In reflection on the program, I can honestly say that the course work, professors, and cohort have impacted my life, both personally and professionally, in a way that will have a life long effect. My prayer is that I have been able to impact others through this program and that I will be able to utilize this knowledge to continue making a difference in education and in life.

Each of the students expressed beliefs that the changes that had been prompted by experiences in the doctoral program have been positive changes in their lives.

The word dialogue in Latin means, “to bring about change.” The result of dialogue should be change in which both the teacher and student grow and benefit from the discussion. In listening to faculty members’ comments about experiences in teaching in the doctoral program in educational leadership, the growth is reciprocal between faculty and students. For example, one new faculty member commented, “I have grown as much from teaching in this program as I did within the doctoral program I completed.” A student’s representative comment was, “I am continually finding unexpected critical moments throughout the course of study. I change, go forward, and then go back again, but I’m always moving, and I never arrive at the same spot where I was before.” Another student commented,

I am not the same person as I was when I began this program. My mind is synthesizing information, and I am asking critical questions. I have more questions to ask. I feel that I have shifted into a new gear that I didn’t know even existed.

Personal growth included gaining consciousness of new realities through readings, dialogue, and self-reflection. The dialogue and critical analysis began the process of helping the student to realize that there are possibilities beyond their immediate situation. Many students from the doctoral program commented, “I feel more confident now.”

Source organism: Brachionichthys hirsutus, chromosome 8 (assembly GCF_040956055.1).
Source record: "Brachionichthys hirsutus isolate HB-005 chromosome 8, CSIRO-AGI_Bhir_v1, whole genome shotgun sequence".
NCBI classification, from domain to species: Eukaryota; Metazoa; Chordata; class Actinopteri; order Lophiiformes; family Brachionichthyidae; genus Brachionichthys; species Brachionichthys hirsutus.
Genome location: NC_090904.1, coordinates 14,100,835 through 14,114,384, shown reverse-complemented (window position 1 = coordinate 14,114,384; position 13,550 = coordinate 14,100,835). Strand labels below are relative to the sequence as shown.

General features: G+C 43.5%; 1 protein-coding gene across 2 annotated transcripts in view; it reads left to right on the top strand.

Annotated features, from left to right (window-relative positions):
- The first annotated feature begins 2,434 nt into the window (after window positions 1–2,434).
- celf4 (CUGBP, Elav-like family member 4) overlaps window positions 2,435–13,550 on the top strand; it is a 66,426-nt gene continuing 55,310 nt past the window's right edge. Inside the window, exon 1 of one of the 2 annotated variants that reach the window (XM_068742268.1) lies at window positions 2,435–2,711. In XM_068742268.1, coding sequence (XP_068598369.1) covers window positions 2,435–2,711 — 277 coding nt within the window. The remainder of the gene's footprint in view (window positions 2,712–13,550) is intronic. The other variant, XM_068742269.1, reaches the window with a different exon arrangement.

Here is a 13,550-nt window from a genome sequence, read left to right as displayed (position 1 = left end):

The process of preparing a portfolio each year based on the courses that had been completed served as a stimulus for self-reflection and critical analysis concerning the role of a scholar-practitioner leader. A student explained, “Preparing for our portfolio presentations focused our attention on the meaning of scholar-practitioner.” Still another added, “Preparing for our presentations helped us define the praxis between practice and theory and this has helped me define the importance of research and theory in the realm of education.” In reflections provided during presentations of the portfolios, students discussed their transformational learning. One student described his transformation from viewing things in an isolated manner to an integrated level. Another student commented that he now feels more confident, conscientious, and critical in his scholarship and has moved from an autocratic to a collaborative leader as he has recognized more fully the true meaning of a scholar-practitioner leader. Another student described her personal growth in moving to the role of caring “about” others rather than caring “for” others. One additional student described her transformation during the doctoral program as development of her mind, body, and spirit as a scholar-practitioner leader with and for others. Yet, another student acknowledged that he has seen a change in what he says and does as his knowledge base has expanded during this program. One student summarized his growth as a leader as a work in progress on the path to becoming a better person in the tradition of Freire who says, “man’s ontological orientation is to become more clearly human.”